An assortment of advertising from Brehenys-owned breweries, from 1866 to early 1900s.


“When we had an early conversation with Banners, he said, ‘I’ll put a bit of a document together, get the brands and story behind the breweries.’ I thought it would be a four-pager, but he put together a 40-page document!”

This tome, titled PROJECT BREHENY, contained a slew of historical gems: photos of breweries, barrels of beer being transported by both horse-and-cart and automobile, and many excellent moustaches. There are newspaper clippings, marketing posters, copies of original documents, and numerous labels of individual beers (including "non-intoxicating" beers) tracing back to the late 1800s. In short, this document is a veritable treasure trove for a history nut.

It begins with a kind of brewing family tree, tracing the relevant beer history from James and Justin’s great, great uncle John Breheny, the first brewer in the Breheny family, through nine of his nephews (six of whom were brothers, including James and Justin’s grandfather James, and bought breweries together) and eight of his grand nephews (including James and Justin’s uncle Brian): 18 Breheny men who worked at almost 30 breweries between them from the mid-1800s to the mid-1900s.

It also tells the stories of the breweries owned by the Brehenys throughout the years: The Williamstown Brewery, where John Breheny converted an unused marine stockade into a brewery in 1864; Breheny Bros & Kenna in Warrenheip, where the aforementioned Breheny brothers bought into a brewery in 1891, and later took full ownership; Gippsland Brewery in Sale, a brewery the brothers bought in 1897; City Brewery in Bendigo, which the Breheny brothers took control of in 1904; and Breheny’s Brewery in Toowoomba, where John Louis "Oil Jack" Breheny and John Leslie Breheny made a foray into Queensland in 1908, before ol’ Oil Jack headed further north to Cairns 15 years later and started a brewery there.



Feeling overwhelmed? That’s understandable – there are a lot of Brehenys (many of whom are named John) and a lot of breweries. But hopefully you’re beginning to feel the weight of Breheny brewing history, as present day James did when he received this big whopping document – and as I subsequently did when I received it.

The Breheny Bros website puts some of this information into an easy-to-digest timeline. But it’s worth noting that this timeline focuses on those breweries owned by the family; if it were to show every brewery a Breheny had worked at since 1864, it may not be as quite as easy to digest.

“One worked at Sydney… Adelaide, Fremantle, Perth… they basically worked in every state in Australia.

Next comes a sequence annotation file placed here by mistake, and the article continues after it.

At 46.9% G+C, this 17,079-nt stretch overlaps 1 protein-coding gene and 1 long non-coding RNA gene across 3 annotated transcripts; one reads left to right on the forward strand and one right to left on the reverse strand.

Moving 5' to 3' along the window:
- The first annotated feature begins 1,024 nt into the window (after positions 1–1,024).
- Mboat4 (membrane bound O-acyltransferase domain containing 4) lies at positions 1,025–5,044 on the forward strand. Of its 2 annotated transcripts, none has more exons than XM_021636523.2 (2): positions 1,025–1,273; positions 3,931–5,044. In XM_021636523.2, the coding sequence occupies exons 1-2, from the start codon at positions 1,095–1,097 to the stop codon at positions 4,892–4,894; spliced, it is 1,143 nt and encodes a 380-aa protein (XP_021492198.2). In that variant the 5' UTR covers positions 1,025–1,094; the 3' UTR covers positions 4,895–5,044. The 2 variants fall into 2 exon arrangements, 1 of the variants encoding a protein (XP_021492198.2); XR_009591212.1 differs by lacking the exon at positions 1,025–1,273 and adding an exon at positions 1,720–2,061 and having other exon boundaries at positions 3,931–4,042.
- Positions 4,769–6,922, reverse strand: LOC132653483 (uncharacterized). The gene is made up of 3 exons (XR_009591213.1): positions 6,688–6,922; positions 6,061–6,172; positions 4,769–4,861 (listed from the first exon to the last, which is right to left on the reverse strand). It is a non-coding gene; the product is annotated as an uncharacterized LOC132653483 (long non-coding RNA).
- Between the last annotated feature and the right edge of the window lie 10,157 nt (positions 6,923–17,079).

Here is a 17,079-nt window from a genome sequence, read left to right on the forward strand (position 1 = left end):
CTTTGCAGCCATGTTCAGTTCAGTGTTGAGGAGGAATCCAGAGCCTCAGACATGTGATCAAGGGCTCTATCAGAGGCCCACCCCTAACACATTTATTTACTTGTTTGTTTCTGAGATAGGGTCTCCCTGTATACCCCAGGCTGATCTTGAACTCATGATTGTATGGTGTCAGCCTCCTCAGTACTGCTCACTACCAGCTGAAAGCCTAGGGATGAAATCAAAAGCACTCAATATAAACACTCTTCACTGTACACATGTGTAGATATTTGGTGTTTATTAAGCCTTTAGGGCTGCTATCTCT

“This is why we’re arrogantly saying ‘the most influential family in brewing history’… Obviously, Coopers are well respected, and absolutely iconic, but the Brehenys – their reach, what they became, how they started…

“Such a big story to tell!”

But the story of this family doesn’t end in the past. As a result of the Breheny Bros Breweries project – both the history side and the beer side – the family members spread across Australia today have become closer, and James and Justin have had interest on social media from Brehenys in the US, UK and Ireland.

James and his cousin have become much closer, too.

“I’ve seen more of Justin in the last 12 months than in the last 30 years!”


Spot the difference - Michael Bannenberg designed the new Breheny Bros labels (R) to be as true to the originals (L) as possible.


Enough of looking backward for now. Breheny Bros Breweries is about bringing the past into the present.

James and Justin launched their Sparkling Bitter in March 2021 at Burnley Brewing with a theatrical recreation: descendants of the six eponymous Breheny brothers donned old suits and took on the characters of the six brothers (see the photo at top of article), telling "their" stories first hand.

After spending the year spreading their wares through Victoria – with a strong focus on the areas around the three original breweries owned by the Breheny brothers – they relaunched at Monty Brewing in Toowoomba in February 2022, with Queensland Bitter, Royal Lager and Superior Stout on tap (after a visit to the old Breheny Brewery building on Mort Street).

At time of writing, Breheny Bros Breweries has the above four beers in their range,** with a plan to release two more by the end of 2022. All the beers are easy-drinking, and James says they do well with mainstream drinkers who are open to trying new beers. The beers are also being accepted in regional areas that might not otherwise be enthusiastic towards new entrants to the market; after all, these beers are hardly new.

“This beer was around 100 years ago. We get good traction in those centres, where the breweries were.”

The company’s slogan, "Available for the first time in 100 years" is apt – these beers aren’t simply inspired by history, but are as true to the originals as the Breheny Bros team could manage, as are the labels (thanks to the design work of Banners himself). This is an opportunity to drink Breheny beers of a century ago.

“We’re just calling it as it is,” James says. “No hidden agenda, no camouflage here. This is the story. We’re just bringing it back.”

You can find out where Breheny Bros Breweries beers are available on their website, where you'll also find more of their story.

* Breheny is pronounced "brainy". This homophone even made it into a marketing poster in Toowoomba in the early 1900s.

** The team also released a one-off collaboration brew with CUB in December 2021 called First Brewer Lager as a tribute to James Breheny, first head brewer at the Abbotsford brewery in 1904, and to celebrate Sarah Laing, the first female head brewer at the same brewery (now owned by CUB) in 2020.

If you enjoy The Crafty Pint, you can become a supporter of our independent journalism.

You can make a donation or sign up for our beer club, The Crafty Cabal, and gain access to exclusive events, giveaways and special deals.

Lallemand May 2024 B
Lallemand 1
Cryer E